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Helping your child feel at home across two residences

On Behalf of | Aug 15, 2022 | Child Custody and Visitation

When most of us think back to our childhood and adolescent years, we remember our bedrooms. They were the one place in the house that was ours. They were a reflection of who we were and what we treasured.

If you’re a divorcing parent, it’s crucial to remember the importance of that space to help your child adjust to the changes in their life. As one co-parenting professional says, “Physical space is a concrete representation of emotional space.”

Decorating their new space provides a sense of control

Letting your child be involved in decorating their new bedroom and other spaces where they’ll spend time as they move between homes goes a long way toward easing anxiety. It helps them feel a sense of control during an uncertain time.

If one parent is staying in the family home, it’s important to make sure your child feels equally at home in their other parent’s new place. No child should feel like they’re a visitor when they’re with either parent. While many parents downsize as they divorce, a child should continue to have a room of their own (or one they share with a sibling).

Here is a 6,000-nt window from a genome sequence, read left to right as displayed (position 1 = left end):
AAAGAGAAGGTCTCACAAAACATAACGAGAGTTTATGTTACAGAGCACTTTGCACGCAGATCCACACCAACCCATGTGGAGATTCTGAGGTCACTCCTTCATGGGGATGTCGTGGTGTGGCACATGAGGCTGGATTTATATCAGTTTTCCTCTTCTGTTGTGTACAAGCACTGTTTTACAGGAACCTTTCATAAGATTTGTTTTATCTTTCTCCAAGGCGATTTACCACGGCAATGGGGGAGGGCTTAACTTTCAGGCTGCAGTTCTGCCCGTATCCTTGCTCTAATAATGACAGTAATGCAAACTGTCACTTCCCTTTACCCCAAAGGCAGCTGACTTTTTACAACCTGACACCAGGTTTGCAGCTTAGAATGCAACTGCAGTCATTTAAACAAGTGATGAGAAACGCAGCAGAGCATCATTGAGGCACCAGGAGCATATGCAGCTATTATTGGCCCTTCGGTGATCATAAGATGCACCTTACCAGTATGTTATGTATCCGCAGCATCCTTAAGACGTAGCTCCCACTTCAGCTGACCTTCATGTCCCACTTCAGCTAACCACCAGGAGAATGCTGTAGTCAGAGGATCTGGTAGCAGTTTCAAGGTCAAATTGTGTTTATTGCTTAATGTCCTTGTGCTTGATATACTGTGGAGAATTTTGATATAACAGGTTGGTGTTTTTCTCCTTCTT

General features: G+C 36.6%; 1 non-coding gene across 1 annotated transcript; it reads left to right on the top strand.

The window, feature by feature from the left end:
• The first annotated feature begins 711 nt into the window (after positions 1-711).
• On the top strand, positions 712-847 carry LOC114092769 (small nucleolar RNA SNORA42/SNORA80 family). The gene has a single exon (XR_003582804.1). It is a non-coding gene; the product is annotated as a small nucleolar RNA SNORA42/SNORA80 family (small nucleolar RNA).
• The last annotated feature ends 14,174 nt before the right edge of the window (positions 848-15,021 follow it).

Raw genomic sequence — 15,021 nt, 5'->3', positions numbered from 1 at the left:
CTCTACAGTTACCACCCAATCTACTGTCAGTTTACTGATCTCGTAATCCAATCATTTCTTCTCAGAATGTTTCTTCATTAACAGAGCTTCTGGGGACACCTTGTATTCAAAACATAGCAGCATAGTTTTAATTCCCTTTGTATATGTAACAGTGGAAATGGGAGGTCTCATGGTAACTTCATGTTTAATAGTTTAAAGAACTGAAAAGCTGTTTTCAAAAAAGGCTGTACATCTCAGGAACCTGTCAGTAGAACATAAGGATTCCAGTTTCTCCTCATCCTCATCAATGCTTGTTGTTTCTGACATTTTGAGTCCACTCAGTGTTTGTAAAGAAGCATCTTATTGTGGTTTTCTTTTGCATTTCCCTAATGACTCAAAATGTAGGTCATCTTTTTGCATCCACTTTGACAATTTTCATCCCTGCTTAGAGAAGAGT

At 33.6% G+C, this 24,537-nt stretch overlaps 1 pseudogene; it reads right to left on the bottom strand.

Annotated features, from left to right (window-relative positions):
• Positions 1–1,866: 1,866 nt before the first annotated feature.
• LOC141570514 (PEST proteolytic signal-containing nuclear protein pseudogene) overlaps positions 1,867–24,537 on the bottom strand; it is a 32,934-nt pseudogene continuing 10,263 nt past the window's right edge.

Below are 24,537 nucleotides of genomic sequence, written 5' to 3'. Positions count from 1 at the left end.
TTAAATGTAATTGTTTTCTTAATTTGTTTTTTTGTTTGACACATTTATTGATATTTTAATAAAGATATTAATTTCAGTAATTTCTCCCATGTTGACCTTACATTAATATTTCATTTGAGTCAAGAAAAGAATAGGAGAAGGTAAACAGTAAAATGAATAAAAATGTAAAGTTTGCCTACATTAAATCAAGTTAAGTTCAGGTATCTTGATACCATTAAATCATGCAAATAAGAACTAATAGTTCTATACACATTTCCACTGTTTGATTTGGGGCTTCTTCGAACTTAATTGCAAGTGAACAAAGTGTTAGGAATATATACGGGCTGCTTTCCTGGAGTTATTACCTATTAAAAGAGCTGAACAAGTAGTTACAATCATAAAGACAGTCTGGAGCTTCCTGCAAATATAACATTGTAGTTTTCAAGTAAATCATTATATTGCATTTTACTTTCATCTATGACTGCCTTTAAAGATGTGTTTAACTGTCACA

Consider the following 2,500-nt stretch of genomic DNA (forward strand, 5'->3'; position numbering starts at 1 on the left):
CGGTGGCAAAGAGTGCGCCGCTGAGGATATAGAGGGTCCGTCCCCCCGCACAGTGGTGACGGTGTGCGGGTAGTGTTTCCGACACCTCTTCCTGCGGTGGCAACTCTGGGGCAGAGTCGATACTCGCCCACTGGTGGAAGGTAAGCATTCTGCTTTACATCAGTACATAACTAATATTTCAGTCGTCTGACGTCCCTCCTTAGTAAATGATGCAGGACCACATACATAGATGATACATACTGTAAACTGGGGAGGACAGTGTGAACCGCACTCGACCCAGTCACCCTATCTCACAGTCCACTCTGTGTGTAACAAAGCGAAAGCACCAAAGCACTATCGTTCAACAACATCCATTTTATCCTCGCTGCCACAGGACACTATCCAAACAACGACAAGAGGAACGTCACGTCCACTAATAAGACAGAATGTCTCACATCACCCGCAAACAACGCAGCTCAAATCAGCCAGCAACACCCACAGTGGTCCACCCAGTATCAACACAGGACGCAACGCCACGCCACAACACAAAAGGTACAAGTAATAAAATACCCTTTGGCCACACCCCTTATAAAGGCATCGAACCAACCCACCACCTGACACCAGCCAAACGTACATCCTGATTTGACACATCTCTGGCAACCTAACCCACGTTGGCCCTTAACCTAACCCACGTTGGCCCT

Even toddlers can have a say in things like bedding and stuffed animals. Older kids can be given more freedom to decorate as they choose. You may even want to bring them while you’re looking at new homes.

No child should feel like a visitor

Minimizing the amount of packing and unpacking is key to helping a child feel at home with both parents. No kid should have to pack a toothbrush, shampoo or underwear. Staples like these should be in both homes. Eventually, you’ll work out how much to keep in each place.

Finally, kids should never have toys, dolls or other items they can only play with at “your” house. Your kids’ things are theirs to move back and forth or keep wherever they like. A doll or a favorite book can go back and forth or stay at your co-parent’s home if that’s where they want it.

If you’re still working out your parenting plan, you may find issues in these early days of co-parenting you want to codify to prevent conflict later. With sound legal guidance, you can have a parenting plan that keeps the best interests of your child front and center.